“They facilitate FaceTime calls with family, create bubble rooms for plexiglass visits, host socially distanced recreational activities and provide individualized activities at the bedside.” 

Neuropsychology assessments pre- and post-COVID-19

Typically requested by the facility social services director or the director of nursing, neuropsychological assessments traditionally enable staff to formulate a differential diagnosis on behalf of the patient, offer prognoses and assist in creating treatment plans, track response to treatment and/or recovery from an acute illness, evaluate the patient’s capacity for making independent healthcare and financial decisions and more.

Since the onset of the pandemic, the utility of neuropsychological assessment has become increasingly integral to the provision of comprehensive mental healthcare in the SNF setting based on the following reasons:

  • SNF residents are more likely to be older and/or afflicted with multiple medical morbidities;
  • SNF residents have a greater likelihood of onset of depression or other mood disorders as a consequence of social distancing and isolation; and
  • SNF residents have increased risk of cognitive deficits, both directly as a consequence of COVID-19 exposure or indirectly as a consequence of other medical or mental state conditions arising from situational factors, such as social isolation.

Next steps for SNFs

As neuropsychology support is even more essential for patients who are at high risk of contracting coronavirus or have emerged from COVID-19, SNF management can respond by:

  1. Carrying out baseline cognitive assessments.

Given the risk of cognitive decline resulting from COVID-19 infection and related care or complications (e.g. prolonged hospitalization, intubation, sedation, stroke, etc.), having a baseline assessment of residents’ neuropsychological functioning is key. This critical information will enable staff to determine the impact of the illness, track the patient’s recovery and characterize any persistent or long-term effects.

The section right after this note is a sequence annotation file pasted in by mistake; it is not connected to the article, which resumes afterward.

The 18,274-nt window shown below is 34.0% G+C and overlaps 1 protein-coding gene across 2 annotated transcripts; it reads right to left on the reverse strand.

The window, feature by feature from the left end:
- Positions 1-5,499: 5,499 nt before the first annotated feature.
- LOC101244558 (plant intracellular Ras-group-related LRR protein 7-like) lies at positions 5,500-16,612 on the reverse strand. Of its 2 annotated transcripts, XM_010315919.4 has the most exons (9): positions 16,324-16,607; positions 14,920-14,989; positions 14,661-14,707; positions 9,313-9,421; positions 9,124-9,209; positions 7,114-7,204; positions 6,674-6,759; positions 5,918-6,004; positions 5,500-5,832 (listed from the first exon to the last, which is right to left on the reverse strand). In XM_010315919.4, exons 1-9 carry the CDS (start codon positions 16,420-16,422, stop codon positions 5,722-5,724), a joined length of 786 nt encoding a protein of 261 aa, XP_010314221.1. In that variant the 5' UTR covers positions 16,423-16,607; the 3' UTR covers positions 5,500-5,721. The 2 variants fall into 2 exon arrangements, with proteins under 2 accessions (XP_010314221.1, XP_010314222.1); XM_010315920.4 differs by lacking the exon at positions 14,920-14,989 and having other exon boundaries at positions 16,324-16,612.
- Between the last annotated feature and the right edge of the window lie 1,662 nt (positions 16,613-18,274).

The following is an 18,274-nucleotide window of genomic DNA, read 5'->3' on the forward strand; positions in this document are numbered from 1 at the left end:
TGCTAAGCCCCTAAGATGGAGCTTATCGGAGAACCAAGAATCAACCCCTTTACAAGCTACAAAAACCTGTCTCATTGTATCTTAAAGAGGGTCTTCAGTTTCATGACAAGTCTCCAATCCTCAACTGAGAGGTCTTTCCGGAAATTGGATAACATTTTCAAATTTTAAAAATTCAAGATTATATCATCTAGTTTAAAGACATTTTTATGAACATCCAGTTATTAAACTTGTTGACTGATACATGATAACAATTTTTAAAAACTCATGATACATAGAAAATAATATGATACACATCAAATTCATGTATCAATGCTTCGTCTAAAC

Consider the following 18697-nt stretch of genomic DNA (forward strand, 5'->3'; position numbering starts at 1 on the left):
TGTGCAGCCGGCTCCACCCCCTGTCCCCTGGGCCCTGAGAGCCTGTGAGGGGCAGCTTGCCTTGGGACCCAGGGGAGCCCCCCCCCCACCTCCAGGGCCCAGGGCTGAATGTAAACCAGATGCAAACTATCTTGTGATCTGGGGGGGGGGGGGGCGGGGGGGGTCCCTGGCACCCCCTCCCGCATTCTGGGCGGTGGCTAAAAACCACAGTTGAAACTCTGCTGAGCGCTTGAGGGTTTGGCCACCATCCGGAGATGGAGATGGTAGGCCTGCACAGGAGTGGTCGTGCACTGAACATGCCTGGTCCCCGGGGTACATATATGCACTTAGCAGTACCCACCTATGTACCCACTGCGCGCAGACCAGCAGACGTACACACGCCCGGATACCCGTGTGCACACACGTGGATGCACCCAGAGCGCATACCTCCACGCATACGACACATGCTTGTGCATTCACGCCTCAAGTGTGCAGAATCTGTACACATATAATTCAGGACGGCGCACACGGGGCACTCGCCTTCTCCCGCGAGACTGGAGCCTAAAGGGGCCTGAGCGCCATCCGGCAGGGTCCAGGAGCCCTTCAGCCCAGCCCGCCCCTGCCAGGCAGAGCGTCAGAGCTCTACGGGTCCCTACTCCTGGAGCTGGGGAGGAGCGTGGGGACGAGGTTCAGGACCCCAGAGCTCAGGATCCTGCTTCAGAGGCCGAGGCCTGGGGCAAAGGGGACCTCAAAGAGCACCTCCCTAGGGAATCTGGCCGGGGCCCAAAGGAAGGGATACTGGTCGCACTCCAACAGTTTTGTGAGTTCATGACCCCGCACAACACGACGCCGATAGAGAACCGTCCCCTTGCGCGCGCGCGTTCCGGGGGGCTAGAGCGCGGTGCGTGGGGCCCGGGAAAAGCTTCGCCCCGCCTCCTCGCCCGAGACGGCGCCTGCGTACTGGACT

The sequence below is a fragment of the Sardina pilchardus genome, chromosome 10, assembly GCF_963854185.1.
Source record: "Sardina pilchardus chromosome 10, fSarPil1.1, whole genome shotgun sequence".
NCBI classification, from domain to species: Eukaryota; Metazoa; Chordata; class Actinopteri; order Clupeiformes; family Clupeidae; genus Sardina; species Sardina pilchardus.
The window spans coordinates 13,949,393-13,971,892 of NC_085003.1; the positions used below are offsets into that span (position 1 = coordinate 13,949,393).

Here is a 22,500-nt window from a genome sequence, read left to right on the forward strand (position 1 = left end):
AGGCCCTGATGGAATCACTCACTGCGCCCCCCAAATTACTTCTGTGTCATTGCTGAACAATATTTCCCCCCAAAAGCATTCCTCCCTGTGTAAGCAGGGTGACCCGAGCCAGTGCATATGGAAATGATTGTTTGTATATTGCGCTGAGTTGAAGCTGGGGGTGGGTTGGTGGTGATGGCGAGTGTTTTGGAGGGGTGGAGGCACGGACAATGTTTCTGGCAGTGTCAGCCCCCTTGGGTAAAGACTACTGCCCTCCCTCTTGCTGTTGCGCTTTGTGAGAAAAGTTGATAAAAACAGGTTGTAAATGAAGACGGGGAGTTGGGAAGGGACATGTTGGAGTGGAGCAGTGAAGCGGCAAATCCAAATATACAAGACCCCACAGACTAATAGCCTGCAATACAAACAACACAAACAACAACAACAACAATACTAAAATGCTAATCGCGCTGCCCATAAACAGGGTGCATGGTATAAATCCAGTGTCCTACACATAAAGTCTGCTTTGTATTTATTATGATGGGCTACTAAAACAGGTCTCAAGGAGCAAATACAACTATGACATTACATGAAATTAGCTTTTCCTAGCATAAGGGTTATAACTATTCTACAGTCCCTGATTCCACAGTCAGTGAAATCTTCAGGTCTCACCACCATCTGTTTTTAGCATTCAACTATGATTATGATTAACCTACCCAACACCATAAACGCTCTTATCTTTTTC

2. Monitoring patients closely for changes in mental status.

Consider a review of your resident’s level of alertness, disorientation or any other notable deviations from a patient’s usual presentation. Alterations in mental status can be signs of the onset of illness, and sensitivity to these changes in mental state can be used as a catalyst for facility staff to obtain the needed care on behalf of the resident. 

3. Reaching out for referrals.

For those patients returning to a SNF from acute care related to COVID-19 infection, early referral to neuropsychology is important. Neuropsychological assessment is needed to establish the patient’s current level of functioning so that tailored recommendations can be made for the patient’s care in the near term. Early assessment will also allow for better detection of improvements or changes that may occur over time.

4. Evaluating mood symptoms post COVID-19.

Neuropsychological assessments also examine the patient’s mood symptoms and psychological stress that may follow COVID-19 illness and treatment. These mood symptoms can also impact cognition, thus making the need for comprehensive testing critical for understanding the patient’s needs and assisting in their recovery.

5. Not waiting. With all the associated stressors arising during the current pandemic, the time to act is now. Being proactive and reaching out to all medical professionals, including neuropsychologists, will help reduce the clinical workload, reduce morbidity by identifying at-risk patients and support the creation of customized care plans.

Ari Kalechstein, Ph.D., is president and CEO of  Executive Mental Health and offers 24 years of experience as a licensed psychologist in California and Nevada. His areas of expertise include all aspects of geropsychology, forensic work and addiction.